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Circ Res. 2000 Jun 9;86(11):1173-9.

Cardiotrophic effects of protein kinase C epsilon: analysis by in vivo modulation of PKCepsilon translocation.

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Department of Molecular Pharmacology, Stanford University School of Medicine, Stanford, CA, USA.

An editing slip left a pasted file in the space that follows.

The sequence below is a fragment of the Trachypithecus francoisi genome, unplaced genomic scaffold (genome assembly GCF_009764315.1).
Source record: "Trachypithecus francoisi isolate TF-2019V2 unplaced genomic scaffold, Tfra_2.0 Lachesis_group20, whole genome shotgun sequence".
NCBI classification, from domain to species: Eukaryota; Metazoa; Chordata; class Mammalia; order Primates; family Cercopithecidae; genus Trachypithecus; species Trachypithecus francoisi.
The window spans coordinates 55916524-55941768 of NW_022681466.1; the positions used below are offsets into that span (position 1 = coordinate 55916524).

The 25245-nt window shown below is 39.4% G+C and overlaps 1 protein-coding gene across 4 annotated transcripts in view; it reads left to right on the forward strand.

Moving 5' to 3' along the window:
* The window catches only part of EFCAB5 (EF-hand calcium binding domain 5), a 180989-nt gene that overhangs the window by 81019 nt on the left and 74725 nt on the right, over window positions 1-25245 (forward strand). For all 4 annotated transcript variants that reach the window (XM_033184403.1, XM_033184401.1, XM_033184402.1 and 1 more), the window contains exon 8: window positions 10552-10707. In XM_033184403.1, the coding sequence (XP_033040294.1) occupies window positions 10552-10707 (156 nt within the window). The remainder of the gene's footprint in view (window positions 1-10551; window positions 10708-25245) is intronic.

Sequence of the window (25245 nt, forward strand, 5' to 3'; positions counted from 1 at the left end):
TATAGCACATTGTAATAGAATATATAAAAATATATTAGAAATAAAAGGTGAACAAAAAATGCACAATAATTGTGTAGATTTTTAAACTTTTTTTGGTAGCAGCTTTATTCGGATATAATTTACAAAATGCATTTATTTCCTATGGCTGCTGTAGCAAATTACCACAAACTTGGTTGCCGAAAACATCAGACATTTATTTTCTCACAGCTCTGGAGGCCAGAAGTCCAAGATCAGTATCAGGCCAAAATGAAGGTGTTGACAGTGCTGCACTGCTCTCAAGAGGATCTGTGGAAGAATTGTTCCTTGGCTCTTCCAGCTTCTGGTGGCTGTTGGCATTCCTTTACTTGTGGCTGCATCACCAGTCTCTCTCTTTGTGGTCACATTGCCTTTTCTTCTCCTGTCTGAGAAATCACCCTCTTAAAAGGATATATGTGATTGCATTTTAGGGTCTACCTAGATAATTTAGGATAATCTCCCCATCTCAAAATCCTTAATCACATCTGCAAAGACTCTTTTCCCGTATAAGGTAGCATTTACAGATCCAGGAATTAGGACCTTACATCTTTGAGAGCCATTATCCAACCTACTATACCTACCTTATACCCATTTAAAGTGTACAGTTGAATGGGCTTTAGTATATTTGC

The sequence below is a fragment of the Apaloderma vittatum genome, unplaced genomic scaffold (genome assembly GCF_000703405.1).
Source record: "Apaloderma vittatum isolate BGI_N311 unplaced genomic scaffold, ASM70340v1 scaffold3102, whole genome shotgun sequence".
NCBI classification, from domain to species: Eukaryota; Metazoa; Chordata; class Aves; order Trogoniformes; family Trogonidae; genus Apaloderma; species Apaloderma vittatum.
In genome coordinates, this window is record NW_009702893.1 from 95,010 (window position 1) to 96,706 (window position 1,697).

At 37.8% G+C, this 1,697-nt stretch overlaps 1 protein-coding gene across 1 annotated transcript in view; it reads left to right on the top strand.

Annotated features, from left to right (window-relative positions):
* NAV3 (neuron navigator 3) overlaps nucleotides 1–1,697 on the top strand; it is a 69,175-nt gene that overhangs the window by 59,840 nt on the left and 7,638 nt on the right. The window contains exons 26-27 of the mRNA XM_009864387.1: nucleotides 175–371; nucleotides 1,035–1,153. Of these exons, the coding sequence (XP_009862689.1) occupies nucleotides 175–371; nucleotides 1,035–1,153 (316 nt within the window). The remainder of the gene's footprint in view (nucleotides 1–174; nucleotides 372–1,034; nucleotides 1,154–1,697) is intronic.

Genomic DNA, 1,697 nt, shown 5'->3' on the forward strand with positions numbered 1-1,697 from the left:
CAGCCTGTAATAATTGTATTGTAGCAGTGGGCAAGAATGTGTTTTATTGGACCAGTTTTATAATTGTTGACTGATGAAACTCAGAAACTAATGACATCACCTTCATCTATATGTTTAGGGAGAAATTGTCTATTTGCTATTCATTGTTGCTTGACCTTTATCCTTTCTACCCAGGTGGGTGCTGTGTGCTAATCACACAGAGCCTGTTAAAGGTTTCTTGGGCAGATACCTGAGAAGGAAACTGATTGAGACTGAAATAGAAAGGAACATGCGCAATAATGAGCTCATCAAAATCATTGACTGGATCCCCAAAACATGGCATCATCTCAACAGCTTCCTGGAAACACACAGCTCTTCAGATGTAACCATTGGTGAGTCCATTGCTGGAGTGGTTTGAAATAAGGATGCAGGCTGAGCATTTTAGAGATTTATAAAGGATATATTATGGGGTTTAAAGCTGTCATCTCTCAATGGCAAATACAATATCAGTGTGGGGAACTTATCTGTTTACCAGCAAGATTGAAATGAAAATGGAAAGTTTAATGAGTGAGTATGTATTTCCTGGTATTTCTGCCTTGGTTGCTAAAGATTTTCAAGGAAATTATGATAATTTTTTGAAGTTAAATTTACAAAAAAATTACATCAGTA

Protein kinase C (PKC) is a key mediator of many diverse physiological and pathological responses. Although little is known about the specific in vivo roles of the various cardiac PKC isozymes, activation-induced translocation of PKC is believed to be the primary determinant of isozyme-specific functions. Recently, we have identified a catalytically inactive peptide translocation inhibitor (epsilonV1) and translocation activator (psiepsilonRACK [receptors for activated C kinase]) specifically targeting PKCepsilon. Using cardiomyocyte-specific transgenic expression of these peptides, we combined loss- and gain-of-function approaches to elucidate the in vivo consequences of myocardial PKCepsilon signaling. As expected for a PKCepsilon RACK binding peptide, confocal microscopy showed that epsilonV1 decorated cross-striated elements and intercalated disks of cardiac myocytes. Inhibition of cardiomyocyte PKCepsilon by epsilonV1 at lower expression levels upregulated alpha-skeletal actin gene expression, increased cardiomyocyte cell size, and modestly impaired left ventricular fractional shortening. At high expression levels, epsilonV1 caused a lethal dilated cardiomyopathy. In contrast, enhancement of PKCepsilon translocation with psiepsilonRACK resulted in selectively increased beta myosin heavy chain gene expression and normally functioning concentric ventricular remodeling with decreased cardiomyocyte size. These results identify for the first time a role for PKCepsilon signaling in normal postnatal maturational myocardial development and suggest the potential for PKCepsilon activators to stimulate "physiological" cardiomyocyte growth.

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